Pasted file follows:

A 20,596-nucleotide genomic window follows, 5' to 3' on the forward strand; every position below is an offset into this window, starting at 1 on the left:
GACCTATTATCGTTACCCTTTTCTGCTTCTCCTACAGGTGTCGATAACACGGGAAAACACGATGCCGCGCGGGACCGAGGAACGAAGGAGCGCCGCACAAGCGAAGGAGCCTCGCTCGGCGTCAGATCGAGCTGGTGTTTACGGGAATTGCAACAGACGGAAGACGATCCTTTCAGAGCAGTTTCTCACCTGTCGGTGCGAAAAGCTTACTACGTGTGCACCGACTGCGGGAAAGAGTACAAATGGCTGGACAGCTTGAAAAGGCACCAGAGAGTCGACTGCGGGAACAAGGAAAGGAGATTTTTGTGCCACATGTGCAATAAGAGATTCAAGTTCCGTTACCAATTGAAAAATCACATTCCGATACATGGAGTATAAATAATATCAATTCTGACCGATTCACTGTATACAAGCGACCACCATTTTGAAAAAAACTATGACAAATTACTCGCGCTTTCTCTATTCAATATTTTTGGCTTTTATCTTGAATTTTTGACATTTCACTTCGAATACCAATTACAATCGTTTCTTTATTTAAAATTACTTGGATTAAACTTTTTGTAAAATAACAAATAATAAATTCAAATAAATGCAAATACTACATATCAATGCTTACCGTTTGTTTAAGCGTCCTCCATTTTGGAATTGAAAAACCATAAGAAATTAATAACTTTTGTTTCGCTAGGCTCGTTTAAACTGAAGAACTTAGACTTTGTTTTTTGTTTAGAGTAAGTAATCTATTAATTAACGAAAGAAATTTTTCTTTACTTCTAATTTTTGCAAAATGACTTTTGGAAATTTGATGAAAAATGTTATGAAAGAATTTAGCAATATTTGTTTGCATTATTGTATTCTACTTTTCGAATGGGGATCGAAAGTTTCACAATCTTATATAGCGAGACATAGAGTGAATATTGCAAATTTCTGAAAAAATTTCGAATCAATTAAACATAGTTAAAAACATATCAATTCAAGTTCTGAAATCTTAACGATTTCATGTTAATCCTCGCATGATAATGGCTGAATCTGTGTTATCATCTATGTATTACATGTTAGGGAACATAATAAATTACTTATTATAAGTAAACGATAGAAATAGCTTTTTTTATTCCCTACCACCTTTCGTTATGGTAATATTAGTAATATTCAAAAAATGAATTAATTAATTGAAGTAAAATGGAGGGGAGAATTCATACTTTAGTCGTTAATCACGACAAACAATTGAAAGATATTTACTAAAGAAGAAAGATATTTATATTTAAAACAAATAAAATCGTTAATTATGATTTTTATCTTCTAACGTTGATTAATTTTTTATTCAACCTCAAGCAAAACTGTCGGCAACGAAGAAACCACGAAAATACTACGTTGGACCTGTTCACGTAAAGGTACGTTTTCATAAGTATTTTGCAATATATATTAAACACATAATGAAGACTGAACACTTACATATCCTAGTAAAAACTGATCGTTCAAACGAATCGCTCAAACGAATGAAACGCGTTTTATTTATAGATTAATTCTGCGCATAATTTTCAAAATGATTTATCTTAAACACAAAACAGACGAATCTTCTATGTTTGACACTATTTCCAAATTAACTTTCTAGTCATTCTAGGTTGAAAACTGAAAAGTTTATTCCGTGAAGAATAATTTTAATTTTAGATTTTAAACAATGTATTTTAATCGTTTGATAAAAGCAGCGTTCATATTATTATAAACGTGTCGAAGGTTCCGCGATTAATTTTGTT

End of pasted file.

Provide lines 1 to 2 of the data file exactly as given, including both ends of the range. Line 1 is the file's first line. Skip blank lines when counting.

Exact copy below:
A 20,596-nucleotide genomic window follows, 5' to 3' on the forward strand; every position below is an offset into this window, starting at 1 on the left:
GACCTATTATCGTTACCCTTTTCTGCTTCTCCTACAGGTGTCGATAACACGGGAAAACACGATGCCGCGCGGGACCGAGGAACGAAGGAGCGCCGCACAAGCGAAGGAGCCTCGCTCGGCGTCAGATCGAGCTGGTGTTTACGGGAATTGCAACAGACGGAAGACGATCCTTTCAGAGCAGTTTCTCACCTGTCGGTGCGAAAAGCTTACTACGTGTGCACCGACTGCGGGAAAGAGTACAAATGGCTGGACAGCTTGAAAAGGCACCAGAGAGTCGACTGCGGGAACAAGGAAAGGAGATTTTTGTGCCACATGTGCAATAAGAGATTCAAGTTCCGTTACCAATTGAAAAATCACATTCCGATACATGGAGTATAAATAATATCAATTCTGACCGATTCACTGTATACAAGCGACCACCATTTTGAAAAAAACTATGACAAATTACTCGCGCTTTCTCTATTCAATATTTTTGGCTTTTATCTTGAATTTTTGACATTTCACTTCGAATACCAATTACAATCGTTTCTTTATTTAAAATTACTTGGATTAAACTTTTTGTAAAATAACAAATAATAAATTCAAATAAATGCAAATACTACATATCAATGCTTACCGTTTGTTTAAGCGTCCTCCATTTTGGAATTGAAAAACCATAAGAAATTAATAACTTTTGTTTCGCTAGGCTCGTTTAAACTGAAGAACTTAGACTTTGTTTTTTGTTTAGAGTAAGTAATCTATTAATTAACGAAAGAAATTTTTCTTTACTTCTAATTTTTGCAAAATGACTTTTGGAAATTTGATGAAAAATGTTATGAAAGAATTTAGCAATATTTGTTTGCATTATTGTATTCTACTTTTCGAATGGGGATCGAAAGTTTCACAATCTTATATAGCGAGACATAGAGTGAATATTGCAAATTTCTGAAAAAATTTCGAATCAATTAAACATAGTTAAAAACATATCAATTCAAGTTCTGAAATCTTAACGATTTCATGTTAATCCTCGCATGATAATGGCTGAATCTGTGTTATCATCTATGTATTACATGTTAGGGAACATAATAAATTACTTATTATAAGTAAACGATAGAAATAGCTTTTTTTATTCCCTACCACCTTTCGTTATGGTAATATTAGTAATATTCAAAAAATGAATTAATTAATTGAAGTAAAATGGAGGGGAGAATTCATACTTTAGTCGTTAATCACGACAAACAATTGAAAGATATTTACTAAAGAAGAAAGATATTTATATTTAAAACAAATAAAATCGTTAATTATGATTTTTATCTTCTAACGTTGATTAATTTTTTATTCAACCTCAAGCAAAACTGTCGGCAACGAAGAAACCACGAAAATACTACGTTGGACCTGTTCACGTAAAGGTACGTTTTCATAAGTATTTTGCAATATATATTAAACACATAATGAAGACTGAACACTTACATATCCTAGTAAAAACTGATCGTTCAAACGAATCGCTCAAACGAATGAAACGCGTTTTATTTATAGATTAATTCTGCGCATAATTTTCAAAATGATTTATCTTAAACACAAAACAGACGAATCTTCTATGTTTGACACTATTTCCAAATTAACTTTCTAGTCATTCTAGGTTGAAAACTGAAAAGTTTATTCCGTGAAGAATAATTTTAATTTTAGATTTTAAACAATGTATTTTAATCGTTTGATAAAAGCAGCGTTCATATTATTATAAACGTGTCGAAGGTTCCGCGATTAATTTTGTT